Where will Apple go with this?

Amazon is one of the larger video providers on the market today, and its inclusion in Apple's established program likely heralds things to come.

With Apple wanting to expanding its first-party content offerings alongside third-party content curation, it makes sense for the company to play nice with the other big names in the streaming industry.

And other premium content providers could stand to benefit by getting to keep the entire cost of in-app transactions.

Of course, how many partners will be added to the exemption program, and who exactly they might be, still remains to be seen.

Comments

  • Reply 1 of 6
    j2fusionj2fusion Posts: 143member
    This makes sense as Apple doesn’t handle the transaction. I think Apple should expand the program to other services such as Spotify. As long as they do the billing and Apple is not involved in the financial transaction, Apple is not losing anything. Doing this may help Apple with the EU blunting their investigation into Apple's supposed anticompetitive behavior. 
  • Reply 2 of 6
    When will this extend to Kindle purchases, I wonder.
  • Reply 3 of 6
    chasmchasm Posts: 2,404member
    I would really like to see this program extended to other video streaming services that maybe aren't run by the richest man in the world.
  • Reply 4 of 6
    Rayz2016Rayz2016 Posts: 6,957member
    chasm said:
    I would really like to see this program extended to other video streaming services that maybe aren't run by the richest man in the world.
    As the article states:

    According to a statement from Apple, the company has been offering similar exemptions through an "established program" on in-app purchases for smaller and international services like Altice One and Canal+. However, many are only now finding out about the program thanks to Amazon's recent addition.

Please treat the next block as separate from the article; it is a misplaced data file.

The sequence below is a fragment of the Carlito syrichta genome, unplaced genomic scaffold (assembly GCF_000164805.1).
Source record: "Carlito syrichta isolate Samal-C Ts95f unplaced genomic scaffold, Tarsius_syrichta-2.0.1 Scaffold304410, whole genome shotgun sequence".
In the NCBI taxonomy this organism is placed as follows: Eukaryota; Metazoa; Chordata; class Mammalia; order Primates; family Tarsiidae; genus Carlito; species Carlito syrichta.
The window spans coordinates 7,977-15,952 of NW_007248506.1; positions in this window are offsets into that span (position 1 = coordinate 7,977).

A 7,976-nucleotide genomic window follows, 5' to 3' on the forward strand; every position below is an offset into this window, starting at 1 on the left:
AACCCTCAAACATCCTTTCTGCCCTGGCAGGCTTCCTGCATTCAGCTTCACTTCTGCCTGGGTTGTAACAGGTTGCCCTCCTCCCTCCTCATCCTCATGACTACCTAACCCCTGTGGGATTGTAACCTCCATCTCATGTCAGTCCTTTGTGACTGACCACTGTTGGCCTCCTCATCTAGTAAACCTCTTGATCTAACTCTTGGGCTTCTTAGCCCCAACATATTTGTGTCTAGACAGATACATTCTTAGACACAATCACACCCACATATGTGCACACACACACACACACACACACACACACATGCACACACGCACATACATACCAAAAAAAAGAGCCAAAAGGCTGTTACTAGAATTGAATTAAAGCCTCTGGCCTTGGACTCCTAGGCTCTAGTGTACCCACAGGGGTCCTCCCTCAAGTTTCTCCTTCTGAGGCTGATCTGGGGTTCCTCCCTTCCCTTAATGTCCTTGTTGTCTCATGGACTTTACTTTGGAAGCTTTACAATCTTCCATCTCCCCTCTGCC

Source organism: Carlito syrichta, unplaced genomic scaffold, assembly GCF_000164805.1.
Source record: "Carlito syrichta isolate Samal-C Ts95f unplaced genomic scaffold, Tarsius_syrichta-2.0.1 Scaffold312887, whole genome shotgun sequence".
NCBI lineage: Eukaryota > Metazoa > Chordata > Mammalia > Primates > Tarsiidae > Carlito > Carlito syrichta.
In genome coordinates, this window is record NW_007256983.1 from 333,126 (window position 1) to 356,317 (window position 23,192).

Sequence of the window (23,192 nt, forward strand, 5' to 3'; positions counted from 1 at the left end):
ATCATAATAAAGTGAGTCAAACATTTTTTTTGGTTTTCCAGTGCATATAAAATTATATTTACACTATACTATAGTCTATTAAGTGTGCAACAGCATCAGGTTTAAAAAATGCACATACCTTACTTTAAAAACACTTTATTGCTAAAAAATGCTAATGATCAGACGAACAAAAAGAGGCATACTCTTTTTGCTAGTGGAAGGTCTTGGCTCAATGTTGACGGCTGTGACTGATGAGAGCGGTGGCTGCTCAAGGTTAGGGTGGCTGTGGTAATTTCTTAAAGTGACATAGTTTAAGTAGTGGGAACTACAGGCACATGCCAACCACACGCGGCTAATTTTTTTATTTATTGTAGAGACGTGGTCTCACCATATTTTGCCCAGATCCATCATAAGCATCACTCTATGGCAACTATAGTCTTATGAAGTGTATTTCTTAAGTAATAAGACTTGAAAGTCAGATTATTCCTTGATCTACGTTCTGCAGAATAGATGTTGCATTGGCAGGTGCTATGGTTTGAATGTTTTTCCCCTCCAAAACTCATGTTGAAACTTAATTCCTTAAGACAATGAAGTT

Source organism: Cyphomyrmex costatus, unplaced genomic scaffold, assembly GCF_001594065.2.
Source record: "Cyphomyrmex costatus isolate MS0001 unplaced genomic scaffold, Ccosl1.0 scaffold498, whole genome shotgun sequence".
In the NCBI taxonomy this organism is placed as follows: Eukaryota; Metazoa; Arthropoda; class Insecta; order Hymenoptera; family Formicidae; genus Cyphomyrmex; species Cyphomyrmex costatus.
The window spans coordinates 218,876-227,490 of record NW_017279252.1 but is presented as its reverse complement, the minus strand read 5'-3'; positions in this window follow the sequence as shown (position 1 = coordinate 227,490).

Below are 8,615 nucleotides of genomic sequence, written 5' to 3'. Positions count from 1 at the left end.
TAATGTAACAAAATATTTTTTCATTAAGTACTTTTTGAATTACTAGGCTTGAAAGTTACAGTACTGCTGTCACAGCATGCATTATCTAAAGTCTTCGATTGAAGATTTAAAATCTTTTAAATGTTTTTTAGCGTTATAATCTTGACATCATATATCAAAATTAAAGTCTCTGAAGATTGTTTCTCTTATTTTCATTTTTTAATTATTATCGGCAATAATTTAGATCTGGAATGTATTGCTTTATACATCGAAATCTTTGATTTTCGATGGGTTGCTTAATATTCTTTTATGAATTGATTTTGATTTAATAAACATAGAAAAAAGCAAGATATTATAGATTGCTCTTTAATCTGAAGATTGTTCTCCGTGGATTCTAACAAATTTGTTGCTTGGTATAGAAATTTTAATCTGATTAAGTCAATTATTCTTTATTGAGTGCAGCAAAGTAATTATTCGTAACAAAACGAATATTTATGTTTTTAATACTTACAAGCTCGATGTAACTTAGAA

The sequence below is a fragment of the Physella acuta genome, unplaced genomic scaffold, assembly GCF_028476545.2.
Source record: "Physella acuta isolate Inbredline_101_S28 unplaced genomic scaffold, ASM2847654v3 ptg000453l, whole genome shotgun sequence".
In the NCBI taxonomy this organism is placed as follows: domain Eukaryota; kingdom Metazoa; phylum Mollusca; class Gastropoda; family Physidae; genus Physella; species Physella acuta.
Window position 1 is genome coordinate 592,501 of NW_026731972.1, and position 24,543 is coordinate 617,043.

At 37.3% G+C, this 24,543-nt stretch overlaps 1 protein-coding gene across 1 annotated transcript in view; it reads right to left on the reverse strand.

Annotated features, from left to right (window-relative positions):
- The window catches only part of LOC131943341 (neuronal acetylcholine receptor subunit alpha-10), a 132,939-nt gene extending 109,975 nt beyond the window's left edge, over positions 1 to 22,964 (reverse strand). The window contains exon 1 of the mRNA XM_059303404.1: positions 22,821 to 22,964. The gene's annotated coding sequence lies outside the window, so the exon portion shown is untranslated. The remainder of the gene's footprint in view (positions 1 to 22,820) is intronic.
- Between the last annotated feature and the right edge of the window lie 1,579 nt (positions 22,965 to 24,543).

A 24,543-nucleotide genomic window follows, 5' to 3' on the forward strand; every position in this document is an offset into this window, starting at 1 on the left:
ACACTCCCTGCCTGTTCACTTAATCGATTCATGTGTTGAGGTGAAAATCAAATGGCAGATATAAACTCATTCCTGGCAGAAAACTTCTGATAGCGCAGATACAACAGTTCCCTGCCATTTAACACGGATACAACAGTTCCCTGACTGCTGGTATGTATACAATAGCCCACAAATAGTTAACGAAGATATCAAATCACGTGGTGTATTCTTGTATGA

This is an existing an initiative that Amazon has joined, so it’s nothing to do with it being owned by the world’s richest man. 

    There are a few more details that Gruber over at Daring Fireball has pointed out.

    It’s likely that as well as the transaction handling, Amazon will have to make sure that the Prime app is fully integrated with AppleTV: it has to present your choices and current series’ locations on the front page. It also supports Airplay2 and its content shows up in a Siri search. 





  • Reply 5 of 6
    mr lizardmr lizard Posts: 311member
    chasm said:
    I would really like to see this program extended to other video streaming services that maybe aren't run by the richest man in the world.
    Prime is the third video streaming service to join the program. 
  • Reply 6 of 6
    EsquireCatsEsquireCats Posts: 1,210member
    j2fusion said:
    This makes sense as Apple doesn’t handle the transaction. I think Apple should expand the program to other services such as Spotify. As long as they do the billing and Apple is not involved in the financial transaction, Apple is not losing anything. Doing this may help Apple with the EU blunting their investigation into Apple's supposed anticompetitive behavior. 
    "Expand the program"
    This isn't a new service from Apple, and Amazon aren't the first to use this approach - the problem with Spotify is that they don't offer a comparable service.

    Before Spotify decided to throw their toys out of the cot, the below was available:
    - If a customer signed up to Spotify inside the iOS app, then Apple handled the transaction and got their 30%->15% cut after one year.
    - If a customer signed up to Spotify from the Spotify website, then Apple got nothing.

    Now:
    - Spotify have removed the ability to sign up for Spotify inside the iOS app.
    - Spotify don't have any additional products that are sold through their subscription, thus there is no equivalent to Amazon Video's individual video sales that would make for a good comparison.


    The thing of importance to note here is that Apple haven't changed any of their rules. For all of this time it's only been Amazon and Spotify which did not want to give Apple a cut, under any circumstances, and thus removed the in-app purchase ability. Amazon continues to prevent in-app purchases with their other media services.
    edited April 2020 FileMakerFeller